Right - there is no way to know that the atomic operation followed by 
the call should really be a single atomic operation that we can't 
implement that way. Given many atomic operations have subsequent code 
actions, the pattern would degenerate to simply involve the atomic 
operation, and that wouldn't work well at all.

Further, it isn't always that pattern. Consider for example 

             int nextc = getState() - releases;
             boolean free = exclusiveCount(nextc) == 0;
             if (free)

here we clear the owner first, but then may fail to set the new state. 
Actually detecting where a stackoverflow can lead to inconsistent state 
requires detailed scrutiny of the code. I would like to be able to 
reason that setState requires no more stack than 
setExclusiveOwnerThread, but I can't do that simply by code inspection.

>> Perhaps we should simply start with j.u.c.locks as the initial candidate
>> sets of classes and work out from there. The idiomatic Lock usage:
>> l.lock();
>> try {
>>   // ...
>> } finally {
>>    l.unlock();
>> }
>> epitomizes the critical-finally-block scenario (though the lock()
>> problem is much more subtle). AQS is too low-level to flag any specific
>> function I think; and the other synchronizers perhaps too high-level,
>> with fewer idiomatic use-cases that obviously benefit from this.
>> In that regard I don't agree with where Fred has currently placed the
>> annotation in ReentrantLock and AQS. The placements appear arbitrary at
>> first glance - though no doubt they are the result of a deep and careful
>> analysis. But it is far from obvious why the annotation is placed on
>> NonfairSync.lock but FairSync.tryAcquire(), for example.
> The annotation is used on methods with the problematic pattern
> "atomic operation followed by method invocation".
> Their execution could lead to data corruption if atomic operation
> is executed successfully but the following method invocation
> fails because of SOE.
> In the NonFairSync class, this pattern is in the lock() method,
> while the tryAcquire() is only a method invocation. So lock()
> is annotated and tryAcquire() is not. Note that the method
> invoked by try acquire is nonfairTryAcquire() which has the
> problematic pattern and is annotated.
> In the FairSync class, the situation is reversed: lock() is
> just an method invocation and it is not annotated, and
> tryAcquire() has the problematic pattern and is annotated.
> I tried to put the annotation as close as possible to the
> critical sections in order to minimize the size requirement
> for the reserved area.

Okay I now understand the rule you were applying. But it isn't obvious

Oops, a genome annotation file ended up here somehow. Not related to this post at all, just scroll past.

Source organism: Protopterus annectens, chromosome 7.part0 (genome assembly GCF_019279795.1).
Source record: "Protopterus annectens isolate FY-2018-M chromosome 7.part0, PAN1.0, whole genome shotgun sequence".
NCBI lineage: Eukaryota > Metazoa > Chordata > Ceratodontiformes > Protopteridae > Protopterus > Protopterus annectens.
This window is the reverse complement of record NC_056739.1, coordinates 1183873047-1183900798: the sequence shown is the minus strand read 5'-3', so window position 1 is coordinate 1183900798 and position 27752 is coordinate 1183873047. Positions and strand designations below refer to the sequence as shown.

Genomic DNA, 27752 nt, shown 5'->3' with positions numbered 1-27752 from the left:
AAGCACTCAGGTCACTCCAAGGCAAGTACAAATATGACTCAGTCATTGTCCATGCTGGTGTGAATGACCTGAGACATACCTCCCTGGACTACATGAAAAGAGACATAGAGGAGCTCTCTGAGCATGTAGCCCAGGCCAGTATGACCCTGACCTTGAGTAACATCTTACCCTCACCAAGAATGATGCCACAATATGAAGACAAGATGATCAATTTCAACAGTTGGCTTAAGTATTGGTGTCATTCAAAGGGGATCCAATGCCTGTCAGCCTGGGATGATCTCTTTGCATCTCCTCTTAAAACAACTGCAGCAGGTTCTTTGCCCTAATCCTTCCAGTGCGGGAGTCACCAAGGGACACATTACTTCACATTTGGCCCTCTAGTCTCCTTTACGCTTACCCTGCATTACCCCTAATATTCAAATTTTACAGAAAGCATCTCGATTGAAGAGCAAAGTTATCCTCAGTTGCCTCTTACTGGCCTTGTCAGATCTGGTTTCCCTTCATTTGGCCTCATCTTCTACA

from the code. Further, there seem to be other places which could also 
suffer serious problems. In AQS doReleaseShared() we have:

  720                     if (!h.compareAndSetWaitStatus(Node.SIGNAL, 0))
  721                         continue;            // loop to recheck cases
  722                     unparkSuccessor(h);

which could seemingly throw SOE without unparking the successor.

Any compound action that logically forms a "transaction" would need to 
be immune to SOE.

>> I would be tempted to place them on all the public lock/unlock methods
>> of the Lock implementations, rather than on the internal AQS-derived
>> functions, and AQS itself.
> I've tried that :-) The amount of code being executed with
> the ReservedStackAccess privilege tends to increase very
> quickly and I was concerned about keeping the size of the
> reserved area small.

How much space does each level of calling need? I know that is hard to 
answer but are we talking a few bytes, few kb, many kb?

I'd be looking at expanding the current application of the annotation to 
cover all affected areas of AQS, AQLS, ReentrantLock and 
ReeentrantReadWriteLock. StampedLock is a bit more problematic - there 
it seems we do need to annotate the public API - but if we do it then 
j.u.c.locks is at least covered.


> Fred
>>>> On 6/11/2015 12:17 AM, Frederic Parain wrote:
>>>>> Please review the changesets for JEP 270: Reserved Stack Areas for
>>>>> Critical Sections
>>>>> CR: https://bugs.openjdk.java.net/browse/JDK-8046936
>>>>> Webrevs:
>>>>>    hotspot:
>>>>> http://cr.openjdk.java.net/~fparain/8046936/webrev.00/hotspot/
>>>>>    JDK: http://cr.openjdk.java.net/~fparain/8046936/webrev.00/jdk/
>>>>> The CR contains a detailed description of the issue and the design
>>>>> of the solution as well as implementation details.
>>>>> Tests:
>>>>>      JPRT - hotspot & core
>>>>>      RBT - vm.quick
>>>>> Thanks
>>>>> Fred